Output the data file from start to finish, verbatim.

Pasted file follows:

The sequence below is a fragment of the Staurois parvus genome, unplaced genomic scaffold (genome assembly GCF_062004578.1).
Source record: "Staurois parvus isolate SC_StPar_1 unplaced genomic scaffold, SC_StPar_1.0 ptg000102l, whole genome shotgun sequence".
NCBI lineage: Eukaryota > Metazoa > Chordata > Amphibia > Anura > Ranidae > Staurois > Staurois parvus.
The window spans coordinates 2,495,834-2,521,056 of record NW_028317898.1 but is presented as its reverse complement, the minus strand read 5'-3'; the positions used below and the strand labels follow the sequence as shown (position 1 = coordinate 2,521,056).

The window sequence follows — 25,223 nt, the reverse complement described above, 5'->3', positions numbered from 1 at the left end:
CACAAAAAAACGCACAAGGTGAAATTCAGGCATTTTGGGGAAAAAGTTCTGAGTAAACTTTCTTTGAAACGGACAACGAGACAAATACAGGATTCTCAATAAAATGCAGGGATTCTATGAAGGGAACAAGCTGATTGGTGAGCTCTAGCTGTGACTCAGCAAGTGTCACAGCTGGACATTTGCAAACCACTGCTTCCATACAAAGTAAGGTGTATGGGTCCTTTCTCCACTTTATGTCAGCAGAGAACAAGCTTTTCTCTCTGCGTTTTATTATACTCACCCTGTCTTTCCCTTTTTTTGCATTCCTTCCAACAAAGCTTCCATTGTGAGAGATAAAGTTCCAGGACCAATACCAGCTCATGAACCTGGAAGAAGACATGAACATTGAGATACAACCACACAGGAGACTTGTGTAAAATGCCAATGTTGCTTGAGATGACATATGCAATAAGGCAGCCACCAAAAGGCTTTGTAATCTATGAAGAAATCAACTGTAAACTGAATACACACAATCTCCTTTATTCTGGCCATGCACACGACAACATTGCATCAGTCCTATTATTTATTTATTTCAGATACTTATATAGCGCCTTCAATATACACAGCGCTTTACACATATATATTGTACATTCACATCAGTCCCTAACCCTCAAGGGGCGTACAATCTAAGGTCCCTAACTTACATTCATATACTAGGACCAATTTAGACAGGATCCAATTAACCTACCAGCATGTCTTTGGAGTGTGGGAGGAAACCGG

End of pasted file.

The sequence below is a fragment of the Staurois parvus genome, unplaced genomic scaffold (genome assembly GCF_062004578.1).
Source record: "Staurois parvus isolate SC_StPar_1 unplaced genomic scaffold, SC_StPar_1.0 ptg000102l, whole genome shotgun sequence".
NCBI lineage: Eukaryota > Metazoa > Chordata > Amphibia > Anura > Ranidae > Staurois > Staurois parvus.
The window spans coordinates 2,495,834-2,521,056 of record NW_028317898.1 but is presented as its reverse complement, the minus strand read 5'-3'; the positions used below and the strand labels follow the sequence as shown (position 1 = coordinate 2,521,056).

The window sequence follows — 25,223 nt, the reverse complement described above, 5'->3', positions numbered from 1 at the left end:
CACAAAAAAACGCACAAGGTGAAATTCAGGCATTTTGGGGAAAAAGTTCTGAGTAAACTTTCTTTGAAACGGACAACGAGACAAATACAGGATTCTCAATAAAATGCAGGGATTCTATGAAGGGAACAAGCTGATTGGTGAGCTCTAGCTGTGACTCAGCAAGTGTCACAGCTGGACATTTGCAAACCACTGCTTCCATACAAAGTAAGGTGTATGGGTCCTTTCTCCACTTTATGTCAGCAGAGAACAAGCTTTTCTCTCTGCGTTTTATTATACTCACCCTGTCTTTCCCTTTTTTTGCATTCCTTCCAACAAAGCTTCCATTGTGAGAGATAAAGTTCCAGGACCAATACCAGCTCATGAACCTGGAAGAAGACATGAACATTGAGATACAACCACACAGGAGACTTGTGTAAAATGCCAATGTTGCTTGAGATGACATATGCAATAAGGCAGCCACCAAAAGGCTTTGTAATCTATGAAGAAATCAACTGTAAACTGAATACACACAATCTCCTTTATTCTGGCCATGCACACGACAACATTGCATCAGTCCTATTATTTATTTATTTCAGATACTTATATAGCGCCTTCAATATACACAGCGCTTTACACATATATATTGTACATTCACATCAGTCCCTAACCCTCAAGGGGCGTACAATCTAAGGTCCCTAACTTACATTCATATACTAGGACCAATTTAGACAGGATCCAATTAACCTACCAGCATGTCTTTGGAGTGTGGGAGGAAACCGG